Even in the best of times, the government of Turkish President Recep Tayyip Erdogan has had a strained relationship with the Internet. Ankara repeatedly has tried to restrict various news and social media sites — such as YouTube and Twitter — during times of political stress or just to block content it finds insulting.

Traditionally, the blocks aren’t long lasting or very effective, as many web users in Turkey turned to tools like DNS or Tor to evade the blocks.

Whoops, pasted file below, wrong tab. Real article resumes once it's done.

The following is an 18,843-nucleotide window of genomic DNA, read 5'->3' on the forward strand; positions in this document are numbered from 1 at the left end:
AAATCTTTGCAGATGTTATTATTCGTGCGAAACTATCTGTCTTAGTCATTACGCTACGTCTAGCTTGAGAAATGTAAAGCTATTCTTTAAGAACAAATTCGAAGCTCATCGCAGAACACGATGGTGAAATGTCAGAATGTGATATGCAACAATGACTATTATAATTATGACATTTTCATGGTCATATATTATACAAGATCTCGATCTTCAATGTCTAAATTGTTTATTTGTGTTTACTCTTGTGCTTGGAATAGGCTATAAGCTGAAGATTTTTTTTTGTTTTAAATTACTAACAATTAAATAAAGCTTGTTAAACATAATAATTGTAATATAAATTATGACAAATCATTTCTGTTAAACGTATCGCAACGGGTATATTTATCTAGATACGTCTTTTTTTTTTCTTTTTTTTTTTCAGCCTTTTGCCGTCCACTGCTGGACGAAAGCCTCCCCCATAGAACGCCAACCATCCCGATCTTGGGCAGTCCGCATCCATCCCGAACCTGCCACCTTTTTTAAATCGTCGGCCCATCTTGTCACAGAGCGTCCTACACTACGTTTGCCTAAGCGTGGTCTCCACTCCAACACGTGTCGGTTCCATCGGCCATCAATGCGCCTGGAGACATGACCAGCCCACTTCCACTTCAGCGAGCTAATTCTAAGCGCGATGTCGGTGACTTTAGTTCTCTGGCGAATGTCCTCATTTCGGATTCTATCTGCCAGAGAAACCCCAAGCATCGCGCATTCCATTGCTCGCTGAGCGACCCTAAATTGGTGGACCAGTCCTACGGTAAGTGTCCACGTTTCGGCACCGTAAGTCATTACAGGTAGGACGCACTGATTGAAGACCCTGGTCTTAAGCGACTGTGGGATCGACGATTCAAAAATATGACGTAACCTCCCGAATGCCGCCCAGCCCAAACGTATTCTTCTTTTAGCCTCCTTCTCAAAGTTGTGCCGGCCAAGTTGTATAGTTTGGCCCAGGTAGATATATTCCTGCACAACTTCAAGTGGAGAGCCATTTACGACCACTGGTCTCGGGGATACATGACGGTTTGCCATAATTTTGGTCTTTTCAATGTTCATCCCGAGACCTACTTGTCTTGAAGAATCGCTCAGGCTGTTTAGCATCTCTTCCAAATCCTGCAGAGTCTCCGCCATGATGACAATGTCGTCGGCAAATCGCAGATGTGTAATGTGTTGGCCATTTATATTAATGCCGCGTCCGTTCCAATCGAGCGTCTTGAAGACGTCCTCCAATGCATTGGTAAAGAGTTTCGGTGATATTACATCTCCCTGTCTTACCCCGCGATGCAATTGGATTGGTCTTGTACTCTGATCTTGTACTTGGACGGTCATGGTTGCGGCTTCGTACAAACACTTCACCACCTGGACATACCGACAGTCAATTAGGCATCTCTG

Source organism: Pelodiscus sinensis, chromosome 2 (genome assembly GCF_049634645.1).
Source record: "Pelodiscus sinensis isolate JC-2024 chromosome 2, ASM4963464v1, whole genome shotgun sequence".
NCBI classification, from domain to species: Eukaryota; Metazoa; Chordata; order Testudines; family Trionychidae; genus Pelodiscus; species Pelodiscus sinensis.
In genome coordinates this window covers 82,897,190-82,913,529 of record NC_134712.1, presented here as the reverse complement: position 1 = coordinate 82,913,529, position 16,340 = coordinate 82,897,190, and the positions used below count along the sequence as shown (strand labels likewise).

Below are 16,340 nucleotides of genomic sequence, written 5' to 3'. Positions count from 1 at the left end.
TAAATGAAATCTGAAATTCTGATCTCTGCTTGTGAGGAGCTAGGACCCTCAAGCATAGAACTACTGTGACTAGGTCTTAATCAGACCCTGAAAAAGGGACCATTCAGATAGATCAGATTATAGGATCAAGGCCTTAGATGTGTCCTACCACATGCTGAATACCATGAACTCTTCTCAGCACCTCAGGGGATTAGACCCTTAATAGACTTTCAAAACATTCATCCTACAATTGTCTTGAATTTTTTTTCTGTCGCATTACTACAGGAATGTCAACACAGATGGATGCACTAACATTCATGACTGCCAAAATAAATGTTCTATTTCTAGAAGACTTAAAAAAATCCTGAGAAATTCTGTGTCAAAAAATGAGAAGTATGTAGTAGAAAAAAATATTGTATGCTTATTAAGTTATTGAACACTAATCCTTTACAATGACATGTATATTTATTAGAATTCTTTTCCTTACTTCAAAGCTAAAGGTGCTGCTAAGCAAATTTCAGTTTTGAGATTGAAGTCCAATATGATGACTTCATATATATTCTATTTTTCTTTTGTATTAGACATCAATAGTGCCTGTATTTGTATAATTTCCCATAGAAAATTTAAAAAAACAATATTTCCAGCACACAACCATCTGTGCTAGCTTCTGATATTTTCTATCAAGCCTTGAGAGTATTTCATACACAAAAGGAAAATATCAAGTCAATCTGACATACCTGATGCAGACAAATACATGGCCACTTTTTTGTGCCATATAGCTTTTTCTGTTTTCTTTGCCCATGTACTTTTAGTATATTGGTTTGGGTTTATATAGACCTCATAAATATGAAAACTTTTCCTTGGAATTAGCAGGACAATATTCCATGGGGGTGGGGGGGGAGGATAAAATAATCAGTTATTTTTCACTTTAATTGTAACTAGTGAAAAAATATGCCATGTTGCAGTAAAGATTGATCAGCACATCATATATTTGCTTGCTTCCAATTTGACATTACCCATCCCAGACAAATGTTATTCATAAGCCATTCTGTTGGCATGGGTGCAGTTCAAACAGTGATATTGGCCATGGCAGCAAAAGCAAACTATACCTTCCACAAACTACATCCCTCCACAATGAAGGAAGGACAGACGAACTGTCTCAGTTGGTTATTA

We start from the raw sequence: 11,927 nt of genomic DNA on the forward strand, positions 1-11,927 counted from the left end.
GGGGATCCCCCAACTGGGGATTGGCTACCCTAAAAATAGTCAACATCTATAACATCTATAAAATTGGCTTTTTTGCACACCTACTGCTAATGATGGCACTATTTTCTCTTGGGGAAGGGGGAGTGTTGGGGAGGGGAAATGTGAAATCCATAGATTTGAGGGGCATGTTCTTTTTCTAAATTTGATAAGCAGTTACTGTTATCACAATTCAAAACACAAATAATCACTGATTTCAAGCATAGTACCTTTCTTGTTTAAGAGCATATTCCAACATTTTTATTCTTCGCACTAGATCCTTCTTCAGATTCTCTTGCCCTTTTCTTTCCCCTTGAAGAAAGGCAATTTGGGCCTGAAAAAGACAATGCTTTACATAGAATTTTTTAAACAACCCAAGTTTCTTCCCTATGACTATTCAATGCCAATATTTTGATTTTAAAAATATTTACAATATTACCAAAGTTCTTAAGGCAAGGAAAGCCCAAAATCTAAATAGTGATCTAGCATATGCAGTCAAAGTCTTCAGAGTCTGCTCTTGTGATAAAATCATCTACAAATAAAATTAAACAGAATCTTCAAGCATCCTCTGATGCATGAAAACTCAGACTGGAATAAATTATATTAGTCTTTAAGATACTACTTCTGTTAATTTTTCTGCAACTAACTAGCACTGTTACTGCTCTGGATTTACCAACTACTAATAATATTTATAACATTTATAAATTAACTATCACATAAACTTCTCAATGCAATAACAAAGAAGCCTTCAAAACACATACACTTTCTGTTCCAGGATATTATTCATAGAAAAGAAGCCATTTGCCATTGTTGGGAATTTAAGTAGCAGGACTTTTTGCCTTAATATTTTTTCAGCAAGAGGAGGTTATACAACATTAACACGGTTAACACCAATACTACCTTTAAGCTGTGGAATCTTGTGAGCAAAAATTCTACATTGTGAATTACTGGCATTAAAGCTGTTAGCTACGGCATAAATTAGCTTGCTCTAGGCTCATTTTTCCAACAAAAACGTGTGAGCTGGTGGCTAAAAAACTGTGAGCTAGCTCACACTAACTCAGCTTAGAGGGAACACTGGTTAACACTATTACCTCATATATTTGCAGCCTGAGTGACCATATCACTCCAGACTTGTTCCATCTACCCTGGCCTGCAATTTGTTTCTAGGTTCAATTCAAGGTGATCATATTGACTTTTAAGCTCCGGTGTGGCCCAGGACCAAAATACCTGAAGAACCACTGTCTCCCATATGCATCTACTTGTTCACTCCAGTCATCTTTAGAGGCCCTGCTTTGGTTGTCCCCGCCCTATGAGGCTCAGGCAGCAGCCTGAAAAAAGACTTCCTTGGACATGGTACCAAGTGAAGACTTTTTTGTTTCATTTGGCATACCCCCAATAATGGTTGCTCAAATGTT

But following recent events — the bombing of an Istanbul nightclub, the assassination of Russian ambassador Andrey Karlov, and July’s attempted coup d’etat by a faction in the military — the Erdogan government’s posture toward the internet may be hardening permanently.

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